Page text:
That sense of community among your songwriting-performing gang: how did you find out what you shared, or even meet each other to get that far?
Josh Osborne and I worked at the same publishing company for awhile, so we found each other there. And then Shane and I were set up to write, and I got to know him—and they played me songs they were writing with Trevor Rosen, and I just loved those, as a fan does; it was consistent. “Neon” (for Chris Young) is my favorite of them.
There are these different writers groups in Nashville, just like-minded people who get together, informally, and Shane, who didn’t have any big hits at that point, was wishing he was in this group or that group, and I said “Well, make your own group!” And Shane’s a real leader who takes initiative, so next thing I know he’s organized this writer’s retreat, and I think I got invited just because I said “make your own group.” We went to Center Hill Lake, and on the very first retreat, two songs that I was involved in co-writing were “Stripes” and “Better Dig Two.” I also went on a retreat to Texas specifically for Kacey, since she’s from there. If I’m writing with Kacey, I’m going to work on a Kacey song. I just feel lucky that I got brought into that group, because there’s so much talent in it that it’s crazy.
With that whole circle of regular collaborators, do you tend to fall into specific roles, working with the different combinations?
The great thing about the group of people we’re talking about is that everyone can fill different roles, though we have different strengths. Josh and Trevor are very musical, but they’re also very lyrical, depending on who they’re writing with. And I think of myself as more lyrical, but then there are times when I’m writing with people that I carry that music load. I never thought of myself as a strong melody writer, but I’ve been encouraged by people like Shane. I needed the second guess; I’m not as certain about that as I am about the lyrics, probably because our melodies sound so plain to us. And as for Shane, Kacey and I—well, from the first time we wrote, we really locked into a great and equal collaboration. Those songs wouldn’t be written if you took any one person out of that mix. Even though the more somebody’s singing one, the more they assume that person’s the central one!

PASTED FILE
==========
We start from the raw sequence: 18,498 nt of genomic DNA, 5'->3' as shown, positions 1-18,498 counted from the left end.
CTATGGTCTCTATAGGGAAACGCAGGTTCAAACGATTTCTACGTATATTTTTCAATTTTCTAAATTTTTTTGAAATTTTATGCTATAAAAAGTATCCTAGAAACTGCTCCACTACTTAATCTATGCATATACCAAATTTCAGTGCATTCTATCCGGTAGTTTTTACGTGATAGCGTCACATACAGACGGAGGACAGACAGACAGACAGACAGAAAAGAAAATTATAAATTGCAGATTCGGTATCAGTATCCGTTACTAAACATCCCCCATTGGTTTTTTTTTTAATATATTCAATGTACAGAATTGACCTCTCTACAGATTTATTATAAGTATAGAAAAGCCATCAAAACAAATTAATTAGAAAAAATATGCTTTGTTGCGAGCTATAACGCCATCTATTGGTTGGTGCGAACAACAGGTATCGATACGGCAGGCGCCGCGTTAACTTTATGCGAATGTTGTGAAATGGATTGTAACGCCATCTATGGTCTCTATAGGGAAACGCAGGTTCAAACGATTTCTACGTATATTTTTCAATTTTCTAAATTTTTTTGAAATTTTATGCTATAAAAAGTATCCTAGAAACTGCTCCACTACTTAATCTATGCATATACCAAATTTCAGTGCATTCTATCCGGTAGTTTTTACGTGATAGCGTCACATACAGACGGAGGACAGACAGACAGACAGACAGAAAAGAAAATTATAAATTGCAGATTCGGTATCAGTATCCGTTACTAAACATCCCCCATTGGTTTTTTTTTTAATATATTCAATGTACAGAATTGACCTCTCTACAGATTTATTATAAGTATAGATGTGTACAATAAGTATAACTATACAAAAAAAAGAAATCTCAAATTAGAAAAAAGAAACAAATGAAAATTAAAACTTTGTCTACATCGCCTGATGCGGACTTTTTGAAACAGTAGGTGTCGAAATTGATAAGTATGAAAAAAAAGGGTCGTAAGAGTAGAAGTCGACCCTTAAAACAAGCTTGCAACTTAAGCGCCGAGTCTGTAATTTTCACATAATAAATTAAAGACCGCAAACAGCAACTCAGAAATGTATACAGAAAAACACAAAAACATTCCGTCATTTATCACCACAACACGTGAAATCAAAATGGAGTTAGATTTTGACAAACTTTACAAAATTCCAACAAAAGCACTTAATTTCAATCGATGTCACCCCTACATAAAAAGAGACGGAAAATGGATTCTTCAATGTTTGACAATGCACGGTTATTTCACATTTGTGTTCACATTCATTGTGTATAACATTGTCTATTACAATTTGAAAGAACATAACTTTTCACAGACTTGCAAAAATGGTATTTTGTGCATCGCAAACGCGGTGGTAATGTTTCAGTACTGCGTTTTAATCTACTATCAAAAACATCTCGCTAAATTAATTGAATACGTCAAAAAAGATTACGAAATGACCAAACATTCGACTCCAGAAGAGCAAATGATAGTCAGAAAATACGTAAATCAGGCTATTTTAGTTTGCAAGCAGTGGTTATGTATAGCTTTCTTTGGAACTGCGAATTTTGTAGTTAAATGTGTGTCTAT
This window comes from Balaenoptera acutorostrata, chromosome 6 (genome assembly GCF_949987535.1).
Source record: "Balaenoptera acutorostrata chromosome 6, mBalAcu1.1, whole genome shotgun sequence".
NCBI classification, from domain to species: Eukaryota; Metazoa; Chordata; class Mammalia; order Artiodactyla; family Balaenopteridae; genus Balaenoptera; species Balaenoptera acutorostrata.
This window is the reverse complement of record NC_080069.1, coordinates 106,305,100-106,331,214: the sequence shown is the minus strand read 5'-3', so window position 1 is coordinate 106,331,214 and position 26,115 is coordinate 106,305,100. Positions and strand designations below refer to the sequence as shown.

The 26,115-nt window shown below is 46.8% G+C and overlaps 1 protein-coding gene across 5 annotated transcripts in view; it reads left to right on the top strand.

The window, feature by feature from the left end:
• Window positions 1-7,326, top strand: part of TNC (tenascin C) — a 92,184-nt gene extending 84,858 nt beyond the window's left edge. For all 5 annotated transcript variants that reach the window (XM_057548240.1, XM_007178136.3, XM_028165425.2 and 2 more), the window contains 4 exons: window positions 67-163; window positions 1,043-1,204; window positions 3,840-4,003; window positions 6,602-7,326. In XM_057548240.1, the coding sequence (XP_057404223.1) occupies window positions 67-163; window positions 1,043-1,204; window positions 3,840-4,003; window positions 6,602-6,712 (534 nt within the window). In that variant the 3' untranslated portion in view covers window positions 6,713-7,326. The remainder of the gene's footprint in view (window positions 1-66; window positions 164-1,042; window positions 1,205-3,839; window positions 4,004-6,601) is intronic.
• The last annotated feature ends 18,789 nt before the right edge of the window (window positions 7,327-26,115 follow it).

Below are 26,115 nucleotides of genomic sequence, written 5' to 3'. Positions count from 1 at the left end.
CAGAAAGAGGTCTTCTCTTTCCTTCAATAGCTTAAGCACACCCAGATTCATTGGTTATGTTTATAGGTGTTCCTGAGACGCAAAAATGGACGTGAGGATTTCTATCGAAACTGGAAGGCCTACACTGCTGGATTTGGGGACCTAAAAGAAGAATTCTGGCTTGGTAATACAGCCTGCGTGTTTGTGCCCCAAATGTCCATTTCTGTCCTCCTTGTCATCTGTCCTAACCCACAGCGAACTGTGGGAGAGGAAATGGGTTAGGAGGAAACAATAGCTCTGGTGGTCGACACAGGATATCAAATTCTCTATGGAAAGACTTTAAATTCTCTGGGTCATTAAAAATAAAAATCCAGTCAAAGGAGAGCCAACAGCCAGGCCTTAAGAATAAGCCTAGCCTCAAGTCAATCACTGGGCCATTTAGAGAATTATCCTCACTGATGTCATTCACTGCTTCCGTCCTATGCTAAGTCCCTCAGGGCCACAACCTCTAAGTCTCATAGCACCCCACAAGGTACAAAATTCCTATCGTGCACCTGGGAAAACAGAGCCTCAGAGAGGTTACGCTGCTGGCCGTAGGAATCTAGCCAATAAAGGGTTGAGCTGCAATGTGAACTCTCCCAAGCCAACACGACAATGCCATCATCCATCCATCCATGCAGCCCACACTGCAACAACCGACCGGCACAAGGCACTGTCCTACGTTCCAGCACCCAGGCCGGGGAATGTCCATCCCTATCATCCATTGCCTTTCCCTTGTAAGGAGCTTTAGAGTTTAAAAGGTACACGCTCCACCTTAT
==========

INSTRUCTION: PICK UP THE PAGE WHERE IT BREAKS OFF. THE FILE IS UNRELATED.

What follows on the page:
Does having your own recordings as an outlet now—or live show playlists to build — change the way you look at your songs, in terms of what you make available for others to sing, what you might hold for yourself? How do you choose?
On this record, I recorded a lot of them because no one else would do them. People love songs like “Take a Little Pill,” but nobody would record them. “Hold My Hand” is another one. I thought, “There’s an audience for this; I want people to hear it.” When I perform them, I can tell which are me, what I can really sink my teeth into—and what can be believable. I would love it if this record took off in a way that I could write specifically for myself, but in all honesty, I don’t know that that works for me, because I think I write best when I’m writing for everybody.